PERSONAL INJURY: Effect of Injured Party's Immigration Status

    Posted by Alfred C. Shackelford III on Thu, Jul 20, 2017 @ 12:07 PM

    The Lawletter Vol 42 No 6

    Fred Shackelford, Senior Attorney,National Legal Research Group

                In a case of first impression, the Indiana Supreme Court has addressed two issues that affect actions arising from injuries to plaintiffs who are in the United States unlawfully. In Escamilla v. Shiel Sexton Co., Inc., 73 N.E.3d 663 (Ind. 2017), an unauthorized immigrant (a Mexican citizen) was injured while working as a masonry laborer at an Indiana job site. He sued the general contractor, which argued that his immigration status should bar him from recovering damages for decreased earning capacity. The Escamilla court addressed both that issue and the admissibility of the plaintiff's status.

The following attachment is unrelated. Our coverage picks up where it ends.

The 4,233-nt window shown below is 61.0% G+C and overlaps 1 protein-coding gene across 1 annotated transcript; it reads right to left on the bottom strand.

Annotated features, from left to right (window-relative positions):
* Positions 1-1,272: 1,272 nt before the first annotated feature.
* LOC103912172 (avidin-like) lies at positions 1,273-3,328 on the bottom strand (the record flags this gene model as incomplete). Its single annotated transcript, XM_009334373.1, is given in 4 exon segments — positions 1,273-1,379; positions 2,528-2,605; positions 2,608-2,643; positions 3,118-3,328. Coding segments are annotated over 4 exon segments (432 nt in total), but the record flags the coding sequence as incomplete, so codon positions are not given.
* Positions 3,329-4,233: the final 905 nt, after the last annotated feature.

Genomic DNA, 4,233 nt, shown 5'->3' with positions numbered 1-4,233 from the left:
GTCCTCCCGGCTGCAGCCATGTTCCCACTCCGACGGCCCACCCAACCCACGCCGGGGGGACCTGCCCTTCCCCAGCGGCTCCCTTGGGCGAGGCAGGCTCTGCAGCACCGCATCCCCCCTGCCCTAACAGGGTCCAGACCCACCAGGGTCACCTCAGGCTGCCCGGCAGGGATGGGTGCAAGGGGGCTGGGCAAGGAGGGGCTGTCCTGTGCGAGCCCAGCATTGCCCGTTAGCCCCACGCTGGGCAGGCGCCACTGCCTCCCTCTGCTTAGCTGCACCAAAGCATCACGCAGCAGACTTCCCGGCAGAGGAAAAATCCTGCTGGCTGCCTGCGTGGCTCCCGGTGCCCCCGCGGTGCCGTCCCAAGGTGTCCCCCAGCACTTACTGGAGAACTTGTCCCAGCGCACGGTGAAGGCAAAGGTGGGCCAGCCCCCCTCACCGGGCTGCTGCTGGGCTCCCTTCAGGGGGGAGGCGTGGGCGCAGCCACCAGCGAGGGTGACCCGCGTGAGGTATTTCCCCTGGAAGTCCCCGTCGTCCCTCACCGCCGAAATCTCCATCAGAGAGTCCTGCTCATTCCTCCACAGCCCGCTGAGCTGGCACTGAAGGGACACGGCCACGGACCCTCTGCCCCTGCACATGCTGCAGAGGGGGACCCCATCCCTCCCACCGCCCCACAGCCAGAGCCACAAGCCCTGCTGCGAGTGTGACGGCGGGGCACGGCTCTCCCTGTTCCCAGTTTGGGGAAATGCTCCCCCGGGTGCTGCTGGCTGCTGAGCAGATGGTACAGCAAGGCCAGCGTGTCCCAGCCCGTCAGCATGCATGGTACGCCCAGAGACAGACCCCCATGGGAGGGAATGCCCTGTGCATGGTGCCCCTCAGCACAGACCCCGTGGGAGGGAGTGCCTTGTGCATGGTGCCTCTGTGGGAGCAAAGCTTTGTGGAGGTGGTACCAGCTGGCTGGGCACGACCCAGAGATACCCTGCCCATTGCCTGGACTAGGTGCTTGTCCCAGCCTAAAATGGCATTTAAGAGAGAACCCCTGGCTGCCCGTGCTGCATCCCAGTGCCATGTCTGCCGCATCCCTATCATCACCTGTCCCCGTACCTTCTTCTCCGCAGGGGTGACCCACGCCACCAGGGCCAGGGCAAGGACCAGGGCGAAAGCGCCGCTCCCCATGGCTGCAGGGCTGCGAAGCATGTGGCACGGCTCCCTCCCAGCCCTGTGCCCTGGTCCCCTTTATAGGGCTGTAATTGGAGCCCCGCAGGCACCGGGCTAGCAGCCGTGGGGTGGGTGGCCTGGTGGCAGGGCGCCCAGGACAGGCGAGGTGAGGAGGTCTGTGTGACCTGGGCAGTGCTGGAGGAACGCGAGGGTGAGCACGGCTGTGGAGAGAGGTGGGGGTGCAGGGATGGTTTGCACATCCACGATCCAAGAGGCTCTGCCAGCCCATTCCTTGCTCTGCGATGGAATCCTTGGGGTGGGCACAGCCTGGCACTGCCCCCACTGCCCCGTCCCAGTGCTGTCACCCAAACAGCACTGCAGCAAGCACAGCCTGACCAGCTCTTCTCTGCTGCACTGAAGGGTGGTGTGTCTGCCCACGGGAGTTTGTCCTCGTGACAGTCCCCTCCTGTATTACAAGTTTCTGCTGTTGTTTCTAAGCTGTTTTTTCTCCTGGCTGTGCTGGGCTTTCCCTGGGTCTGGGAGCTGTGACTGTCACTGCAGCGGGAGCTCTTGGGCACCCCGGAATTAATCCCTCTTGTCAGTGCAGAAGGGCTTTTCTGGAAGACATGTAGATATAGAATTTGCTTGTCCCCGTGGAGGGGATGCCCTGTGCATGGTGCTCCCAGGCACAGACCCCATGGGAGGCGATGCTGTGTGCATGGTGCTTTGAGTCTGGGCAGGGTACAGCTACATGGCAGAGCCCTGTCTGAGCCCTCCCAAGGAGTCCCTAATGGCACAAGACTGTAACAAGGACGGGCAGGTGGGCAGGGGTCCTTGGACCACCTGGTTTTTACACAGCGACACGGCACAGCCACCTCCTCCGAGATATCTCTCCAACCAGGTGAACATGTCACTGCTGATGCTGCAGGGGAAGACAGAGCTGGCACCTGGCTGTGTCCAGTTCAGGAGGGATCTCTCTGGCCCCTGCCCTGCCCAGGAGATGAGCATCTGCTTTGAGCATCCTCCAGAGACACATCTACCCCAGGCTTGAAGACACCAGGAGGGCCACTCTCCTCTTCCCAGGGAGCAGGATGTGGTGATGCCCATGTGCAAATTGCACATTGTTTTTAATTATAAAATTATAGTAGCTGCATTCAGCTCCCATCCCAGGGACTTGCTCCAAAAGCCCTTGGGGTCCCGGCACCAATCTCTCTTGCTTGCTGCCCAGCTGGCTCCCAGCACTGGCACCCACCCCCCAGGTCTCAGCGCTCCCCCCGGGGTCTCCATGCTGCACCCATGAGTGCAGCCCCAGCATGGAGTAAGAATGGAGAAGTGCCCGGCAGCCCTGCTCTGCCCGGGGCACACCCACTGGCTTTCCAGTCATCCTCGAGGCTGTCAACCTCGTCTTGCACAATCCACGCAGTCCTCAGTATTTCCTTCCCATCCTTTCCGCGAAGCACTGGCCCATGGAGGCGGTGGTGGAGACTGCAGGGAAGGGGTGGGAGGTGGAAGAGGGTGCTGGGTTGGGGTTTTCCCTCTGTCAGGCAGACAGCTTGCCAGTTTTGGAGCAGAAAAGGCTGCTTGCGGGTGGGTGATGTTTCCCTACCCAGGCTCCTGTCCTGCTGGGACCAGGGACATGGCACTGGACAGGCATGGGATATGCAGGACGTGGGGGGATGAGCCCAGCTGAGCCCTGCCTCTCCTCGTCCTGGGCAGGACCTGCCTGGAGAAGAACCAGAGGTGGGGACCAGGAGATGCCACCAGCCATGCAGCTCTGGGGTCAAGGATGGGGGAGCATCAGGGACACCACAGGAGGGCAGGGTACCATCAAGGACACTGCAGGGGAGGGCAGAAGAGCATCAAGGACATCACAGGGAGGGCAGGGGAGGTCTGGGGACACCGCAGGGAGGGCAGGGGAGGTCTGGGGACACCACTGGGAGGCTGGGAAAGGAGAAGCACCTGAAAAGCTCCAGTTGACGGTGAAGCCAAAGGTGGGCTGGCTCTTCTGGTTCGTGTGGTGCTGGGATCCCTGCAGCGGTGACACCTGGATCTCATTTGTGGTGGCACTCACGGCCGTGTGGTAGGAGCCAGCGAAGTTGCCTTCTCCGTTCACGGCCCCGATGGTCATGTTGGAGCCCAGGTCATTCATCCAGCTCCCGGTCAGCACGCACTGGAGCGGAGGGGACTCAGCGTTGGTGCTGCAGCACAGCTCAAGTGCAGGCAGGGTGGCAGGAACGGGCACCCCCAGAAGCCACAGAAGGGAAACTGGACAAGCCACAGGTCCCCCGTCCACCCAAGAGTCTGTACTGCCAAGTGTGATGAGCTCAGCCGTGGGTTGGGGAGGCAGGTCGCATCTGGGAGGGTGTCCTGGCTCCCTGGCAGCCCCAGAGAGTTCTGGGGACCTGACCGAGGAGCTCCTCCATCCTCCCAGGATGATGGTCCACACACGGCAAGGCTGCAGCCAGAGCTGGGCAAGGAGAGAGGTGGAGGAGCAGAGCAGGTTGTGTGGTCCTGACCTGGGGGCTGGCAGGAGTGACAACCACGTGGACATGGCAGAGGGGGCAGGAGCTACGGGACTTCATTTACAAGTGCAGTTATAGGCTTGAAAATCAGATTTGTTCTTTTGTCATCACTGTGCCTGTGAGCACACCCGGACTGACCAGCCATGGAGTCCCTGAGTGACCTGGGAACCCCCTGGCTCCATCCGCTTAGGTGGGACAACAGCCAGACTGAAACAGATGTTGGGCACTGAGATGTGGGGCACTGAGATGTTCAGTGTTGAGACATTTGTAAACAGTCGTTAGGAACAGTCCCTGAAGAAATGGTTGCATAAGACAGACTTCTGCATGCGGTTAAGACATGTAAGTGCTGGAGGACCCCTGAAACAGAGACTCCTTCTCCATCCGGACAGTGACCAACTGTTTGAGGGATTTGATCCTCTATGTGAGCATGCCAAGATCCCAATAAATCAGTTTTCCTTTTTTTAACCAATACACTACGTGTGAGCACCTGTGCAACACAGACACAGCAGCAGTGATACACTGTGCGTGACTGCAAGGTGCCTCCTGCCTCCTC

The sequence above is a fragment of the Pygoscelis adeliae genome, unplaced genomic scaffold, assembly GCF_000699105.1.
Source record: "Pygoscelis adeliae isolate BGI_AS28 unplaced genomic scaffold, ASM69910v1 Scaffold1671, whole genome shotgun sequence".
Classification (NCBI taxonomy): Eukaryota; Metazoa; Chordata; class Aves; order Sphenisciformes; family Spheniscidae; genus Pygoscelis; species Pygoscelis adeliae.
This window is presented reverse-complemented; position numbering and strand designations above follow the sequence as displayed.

As to the first issue, the court ruled that the plaintiff could recover damages for decreased earning capacity. The court relied upon the Open Courts Clause in the state's constitution, which mandates that courts shall be open and that "every person . . . shall have remedy by due course of law." Id. at 665. The court reasoned that "[w]e cannot read the Open Courts Clause's 'every person' guarantee to exclude unauthorized immigrants." Id. at 667.

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    Topics: personal injury, admissibility, damages for decreased earning capacity, unauthorized immigration status, Indiana Open Courts Clause